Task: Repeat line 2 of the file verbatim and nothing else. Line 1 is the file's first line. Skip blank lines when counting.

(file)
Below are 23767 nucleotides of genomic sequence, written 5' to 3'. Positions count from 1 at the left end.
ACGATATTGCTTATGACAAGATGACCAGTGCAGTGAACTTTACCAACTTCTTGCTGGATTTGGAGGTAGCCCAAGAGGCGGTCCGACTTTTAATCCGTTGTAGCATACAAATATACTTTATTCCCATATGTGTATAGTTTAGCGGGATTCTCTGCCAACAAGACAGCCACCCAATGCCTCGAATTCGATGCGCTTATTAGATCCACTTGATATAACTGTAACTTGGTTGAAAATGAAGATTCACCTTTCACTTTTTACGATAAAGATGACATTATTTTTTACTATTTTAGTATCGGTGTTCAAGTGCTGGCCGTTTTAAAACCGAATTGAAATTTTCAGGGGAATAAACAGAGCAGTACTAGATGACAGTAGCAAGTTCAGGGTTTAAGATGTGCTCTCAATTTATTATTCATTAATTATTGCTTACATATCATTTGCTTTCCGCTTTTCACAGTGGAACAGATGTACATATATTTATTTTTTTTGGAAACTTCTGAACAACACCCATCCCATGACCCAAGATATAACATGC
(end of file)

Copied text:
ACGATATTGCTTATGACAAGATGACCAGTGCAGTGAACTTTACCAACTTCTTGCTGGATTTGGAGGTAGCCCAAGAGGCGGTCCGACTTTTAATCCGTTGTAGCATACAAATATACTTTATTCCCATATGTGTATAGTTTAGCGGGATTCTCTGCCAACAAGACAGCCACCCAATGCCTCGAATTCGATGCGCTTATTAGATCCACTTGATATAACTGTAACTTGGTTGAAAATGAAGATTCACCTTTCACTTTTTACGATAAAGATGACATTATTTTTTACTATTTTAGTATCGGTGTTCAAGTGCTGGCCGTTTTAAAACCGAATTGAAATTTTCAGGGGAATAAACAGAGCAGTACTAGATGACAGTAGCAAGTTCAGGGTTTAAGATGTGCTCTCAATTTATTATTCATTAATTATTGCTTACATATCATTTGCTTTCCGCTTTTCACAGTGGAACAGATGTACATATATTTATTTTTTTTGGAAACTTCTGAACAACACCCATCCCATGACCCAAGATATAACATGC